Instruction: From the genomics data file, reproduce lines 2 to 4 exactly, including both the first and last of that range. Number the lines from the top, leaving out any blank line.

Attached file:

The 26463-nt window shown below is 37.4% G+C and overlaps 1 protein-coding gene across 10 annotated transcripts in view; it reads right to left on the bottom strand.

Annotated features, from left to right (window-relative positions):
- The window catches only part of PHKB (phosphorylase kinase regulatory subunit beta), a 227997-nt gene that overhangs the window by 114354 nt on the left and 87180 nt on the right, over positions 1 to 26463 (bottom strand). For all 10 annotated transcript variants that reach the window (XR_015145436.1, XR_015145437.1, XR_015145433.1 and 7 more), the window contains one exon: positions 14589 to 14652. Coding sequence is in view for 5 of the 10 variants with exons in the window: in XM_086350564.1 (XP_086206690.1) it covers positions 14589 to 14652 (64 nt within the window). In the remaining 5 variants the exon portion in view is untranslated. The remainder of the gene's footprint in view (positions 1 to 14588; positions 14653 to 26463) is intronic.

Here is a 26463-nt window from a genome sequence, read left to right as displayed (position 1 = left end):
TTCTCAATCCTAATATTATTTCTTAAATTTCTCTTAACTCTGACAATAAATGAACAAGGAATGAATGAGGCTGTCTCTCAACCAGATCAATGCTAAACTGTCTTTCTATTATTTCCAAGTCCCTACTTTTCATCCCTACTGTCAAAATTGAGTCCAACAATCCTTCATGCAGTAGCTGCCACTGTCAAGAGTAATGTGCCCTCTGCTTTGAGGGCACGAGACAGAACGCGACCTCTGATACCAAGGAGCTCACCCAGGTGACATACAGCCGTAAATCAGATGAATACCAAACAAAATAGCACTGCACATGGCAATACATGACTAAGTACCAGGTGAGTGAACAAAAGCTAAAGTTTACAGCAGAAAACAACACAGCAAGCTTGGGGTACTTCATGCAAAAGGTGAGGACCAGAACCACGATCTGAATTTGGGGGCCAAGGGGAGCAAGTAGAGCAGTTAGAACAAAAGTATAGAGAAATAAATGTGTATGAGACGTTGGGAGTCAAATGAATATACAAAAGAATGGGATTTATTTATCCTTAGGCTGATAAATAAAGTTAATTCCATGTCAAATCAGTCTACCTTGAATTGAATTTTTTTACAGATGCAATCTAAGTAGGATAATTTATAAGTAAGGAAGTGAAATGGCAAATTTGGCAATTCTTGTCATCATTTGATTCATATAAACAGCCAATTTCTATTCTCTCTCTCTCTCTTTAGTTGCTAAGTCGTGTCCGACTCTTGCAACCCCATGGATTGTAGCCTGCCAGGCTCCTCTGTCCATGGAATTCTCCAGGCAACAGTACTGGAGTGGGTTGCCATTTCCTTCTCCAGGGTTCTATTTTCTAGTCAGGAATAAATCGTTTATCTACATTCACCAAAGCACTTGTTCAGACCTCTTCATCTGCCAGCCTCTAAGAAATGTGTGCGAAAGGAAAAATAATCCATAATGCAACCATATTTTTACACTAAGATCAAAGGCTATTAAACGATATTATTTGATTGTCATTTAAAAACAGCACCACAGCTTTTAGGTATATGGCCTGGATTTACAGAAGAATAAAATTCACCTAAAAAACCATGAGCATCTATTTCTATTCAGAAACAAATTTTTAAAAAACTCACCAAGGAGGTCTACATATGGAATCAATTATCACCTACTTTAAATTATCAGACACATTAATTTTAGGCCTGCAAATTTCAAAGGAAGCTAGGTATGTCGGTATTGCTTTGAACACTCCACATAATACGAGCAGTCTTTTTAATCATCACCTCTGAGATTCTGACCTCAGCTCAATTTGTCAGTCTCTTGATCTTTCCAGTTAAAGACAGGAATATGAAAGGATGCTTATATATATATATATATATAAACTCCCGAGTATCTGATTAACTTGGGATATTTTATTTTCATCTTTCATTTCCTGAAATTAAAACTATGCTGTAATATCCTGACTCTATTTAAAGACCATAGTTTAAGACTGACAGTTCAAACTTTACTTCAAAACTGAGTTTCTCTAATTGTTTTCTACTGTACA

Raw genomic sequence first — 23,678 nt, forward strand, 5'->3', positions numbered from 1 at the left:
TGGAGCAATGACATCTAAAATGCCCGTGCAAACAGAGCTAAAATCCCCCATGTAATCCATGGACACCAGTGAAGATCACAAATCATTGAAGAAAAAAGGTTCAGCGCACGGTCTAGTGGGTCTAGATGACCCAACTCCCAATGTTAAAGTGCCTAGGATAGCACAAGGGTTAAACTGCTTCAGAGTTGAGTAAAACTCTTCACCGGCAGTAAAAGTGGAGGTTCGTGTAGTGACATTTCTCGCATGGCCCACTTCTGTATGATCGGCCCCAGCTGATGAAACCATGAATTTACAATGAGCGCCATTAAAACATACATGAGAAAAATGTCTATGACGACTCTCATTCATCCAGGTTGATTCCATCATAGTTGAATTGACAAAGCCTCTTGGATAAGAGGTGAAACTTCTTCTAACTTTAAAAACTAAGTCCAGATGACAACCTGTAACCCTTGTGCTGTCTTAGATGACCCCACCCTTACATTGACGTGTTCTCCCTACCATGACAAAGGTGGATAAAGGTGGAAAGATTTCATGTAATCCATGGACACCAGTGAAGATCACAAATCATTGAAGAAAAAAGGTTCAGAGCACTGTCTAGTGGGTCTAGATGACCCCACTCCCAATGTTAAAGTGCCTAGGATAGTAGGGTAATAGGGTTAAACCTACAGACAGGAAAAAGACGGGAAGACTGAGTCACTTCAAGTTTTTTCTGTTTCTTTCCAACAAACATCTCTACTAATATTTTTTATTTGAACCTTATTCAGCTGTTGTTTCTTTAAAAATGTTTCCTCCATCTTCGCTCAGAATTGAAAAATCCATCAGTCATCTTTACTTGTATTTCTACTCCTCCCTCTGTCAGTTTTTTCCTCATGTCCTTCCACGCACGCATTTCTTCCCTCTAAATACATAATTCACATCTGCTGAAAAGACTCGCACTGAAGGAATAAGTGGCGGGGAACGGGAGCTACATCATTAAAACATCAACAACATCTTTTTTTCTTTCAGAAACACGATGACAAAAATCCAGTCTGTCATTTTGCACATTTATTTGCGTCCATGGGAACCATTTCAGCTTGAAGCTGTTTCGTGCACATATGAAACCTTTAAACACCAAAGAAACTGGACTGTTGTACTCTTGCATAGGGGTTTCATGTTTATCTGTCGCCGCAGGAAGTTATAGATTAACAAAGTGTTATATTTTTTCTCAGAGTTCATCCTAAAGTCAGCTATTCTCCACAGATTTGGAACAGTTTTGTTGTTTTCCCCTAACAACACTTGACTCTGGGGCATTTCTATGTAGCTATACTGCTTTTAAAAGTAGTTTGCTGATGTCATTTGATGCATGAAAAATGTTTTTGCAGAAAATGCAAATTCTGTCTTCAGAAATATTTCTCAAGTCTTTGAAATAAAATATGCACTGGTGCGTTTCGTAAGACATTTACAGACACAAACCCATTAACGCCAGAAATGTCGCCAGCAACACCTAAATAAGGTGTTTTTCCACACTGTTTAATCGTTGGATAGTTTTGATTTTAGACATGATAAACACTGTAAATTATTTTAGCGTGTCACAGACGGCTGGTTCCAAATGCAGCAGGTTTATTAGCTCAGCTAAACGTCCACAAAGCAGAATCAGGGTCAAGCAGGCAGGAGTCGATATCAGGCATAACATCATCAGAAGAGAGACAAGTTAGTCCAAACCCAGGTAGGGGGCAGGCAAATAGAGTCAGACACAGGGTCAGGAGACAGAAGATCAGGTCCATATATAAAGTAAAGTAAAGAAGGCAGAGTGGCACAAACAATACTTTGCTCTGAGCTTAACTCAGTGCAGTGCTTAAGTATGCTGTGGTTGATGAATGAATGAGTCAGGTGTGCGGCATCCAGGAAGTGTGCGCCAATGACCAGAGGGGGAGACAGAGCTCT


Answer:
Annotated features, from left to right (window-relative positions):
- The window catches only part of PHKB (phosphorylase kinase regulatory subunit beta), a 227997-nt gene that overhangs the window by 114354 nt on the left and 87180 nt on the right, over positions 1 to 26463 (bottom strand). For all 10 annotated transcript variants that reach the window (XR_015145436.1, XR_015145437.1, XR_015145433.1 and 7 more), the window contains one exon: positions 14589 to 14652. Coding sequence is in view for 5 of the 10 variants with exons in the window: in XM_086350564.1 (XP_086206690.1) it covers positions 14589 to 14652 (64 nt within the window). In the remaining 5 variants the exon portion in view is untranslated. The remainder of the gene's footprint in view (positions 1 to 14588; positions 14653 to 26463) is intronic.

Here is a 26463-nt window from a genome sequence, read left to right as displayed (position 1 = left end):